Piles of needle-ridden corpses bear silent witness to an ever-increasing number of deaths caused by overdosing on synthetic opioid drugs.
The problem is global in scope. Experts say the solution requires cooperation around the world.
During the U.N. meeting about narcotics, the United States took a leading role in illustrating the problem and motivated a consensus among the attendees. The primary focus was on fentanyl and its extended family of new opioids.
U.N. Mobilizes To Meet The Challenge Head On
A key point that was brought up was how darknet markets make it easier than ever to buy and sell dangerous drugs.
The interesting thing about the new synthetic opioids is the quantity of the product that is traded between individual buyer and seller—a few milligrams per transaction being sold in some cases. Such practices make it extremely difficult for law enforcement to track.
Multiple international state agencies are now highly aware of the world-spanning problem, and joint operations between them are being organized.
This speaks to the great potency of the synthesized opioids. One called carfentanil is stronger than morphine by 10,000 times.
Numerous similar types of drugs don’t even come with a name, known only by their scientific chemical makeup. The synthetic nature of the new drugs creates difficulties for international drug control laws to be employed against the substances.
In a unanimous resolution, the members of the U.N. committee voted to control fentanyl as well as five other opioid analogs. With this done, 186 countries will be required to institute domestic oversight and monitoring initiatives that will specifically target harmful opioids.
This is only the beginning—more is being pushed out, mostly directed from the U.S. Their agenda includes accelerating the control of opioid production, pushing countries to voluntarily cooperate with information-sharing on the trafficking and use trends, strengthen the ability for law enforcement to curb the selling online and to stop illicit shipments from being delivered.
International Narcotics Control Board Join with Universal Postal Union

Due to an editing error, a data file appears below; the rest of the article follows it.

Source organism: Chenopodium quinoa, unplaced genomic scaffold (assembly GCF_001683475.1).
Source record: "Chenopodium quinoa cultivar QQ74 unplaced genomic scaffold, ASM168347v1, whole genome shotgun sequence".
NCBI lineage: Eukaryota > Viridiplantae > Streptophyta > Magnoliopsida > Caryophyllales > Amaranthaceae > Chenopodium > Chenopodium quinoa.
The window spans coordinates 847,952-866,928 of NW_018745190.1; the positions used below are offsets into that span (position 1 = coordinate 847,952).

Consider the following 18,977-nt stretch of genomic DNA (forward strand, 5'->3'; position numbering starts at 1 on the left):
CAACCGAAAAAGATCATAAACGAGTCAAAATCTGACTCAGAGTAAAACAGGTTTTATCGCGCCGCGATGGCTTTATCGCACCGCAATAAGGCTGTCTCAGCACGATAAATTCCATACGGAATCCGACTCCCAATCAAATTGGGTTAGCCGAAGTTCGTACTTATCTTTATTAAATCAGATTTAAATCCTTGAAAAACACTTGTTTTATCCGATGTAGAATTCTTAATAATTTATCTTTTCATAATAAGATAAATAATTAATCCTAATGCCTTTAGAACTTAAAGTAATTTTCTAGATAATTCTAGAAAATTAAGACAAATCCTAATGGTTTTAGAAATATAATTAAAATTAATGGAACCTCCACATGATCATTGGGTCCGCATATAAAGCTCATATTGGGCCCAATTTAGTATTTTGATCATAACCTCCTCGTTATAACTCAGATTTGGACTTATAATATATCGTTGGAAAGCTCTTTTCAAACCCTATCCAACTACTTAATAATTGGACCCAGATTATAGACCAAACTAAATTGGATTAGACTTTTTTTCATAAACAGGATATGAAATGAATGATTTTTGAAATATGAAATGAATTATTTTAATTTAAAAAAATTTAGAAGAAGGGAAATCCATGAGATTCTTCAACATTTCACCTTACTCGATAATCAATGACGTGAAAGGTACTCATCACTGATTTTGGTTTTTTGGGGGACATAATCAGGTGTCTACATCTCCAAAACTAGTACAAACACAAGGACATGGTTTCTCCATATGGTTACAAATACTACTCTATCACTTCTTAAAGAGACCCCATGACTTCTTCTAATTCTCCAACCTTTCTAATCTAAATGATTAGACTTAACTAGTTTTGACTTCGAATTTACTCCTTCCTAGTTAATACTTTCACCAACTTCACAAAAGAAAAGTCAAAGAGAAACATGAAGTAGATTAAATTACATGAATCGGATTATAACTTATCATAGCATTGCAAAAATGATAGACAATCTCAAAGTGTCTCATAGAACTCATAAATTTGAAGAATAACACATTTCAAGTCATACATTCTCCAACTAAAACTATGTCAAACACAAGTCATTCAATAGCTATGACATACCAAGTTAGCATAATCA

The INCB and the UPU are currently working together by sharing information and refining international shipping arrangements. The president of the INCB, Dr. Viroj Sumyai, has stated an understanding of the growing technological changes that help drive synthetic opioid sales abroad.
Ambassador Bishar Abdirahman Hussein, representing the UPU, has said he looks forward to working closely with the INBC to combat toxic opioid trafficking. Living in a healthy world is a chief concern of the ambassador.
Both agencies are planning and implementing new interdiction techniques having to do with nullifying the shipping of contraband using the darknet.
Plague & Death, War & Famine Had Scheduling Issues
The opioid crisis is a primary cause for the panic-striking at the U.N. today.
The crisis was known even before October 2017 when U.S. President Donald Trump declared it a national health emergency.
Hundreds of thousands of people were prescribed substances such as fentanyl by doctors for acute and chronic pain.
Mass prescriptions were filled at the behest of big pharma, which turned a great profit off selling the opioid drugs.
The problem was that the drugs were highly addictive, more addictive than morphine even. When the prescriptions ran out for patients, they were left with a debilitating addiction.
Symptoms of the addiction included poor coordination, chronic drowsiness, shallow or slow breathing rate, nausea and other severe conditions.
It would seem that people had little choice but to turn to the black market in order to self-medicate. Heroin laced with synthetic opioids saw a large rise in sales. Deaths caused by overdose saw a massive increase at the same time.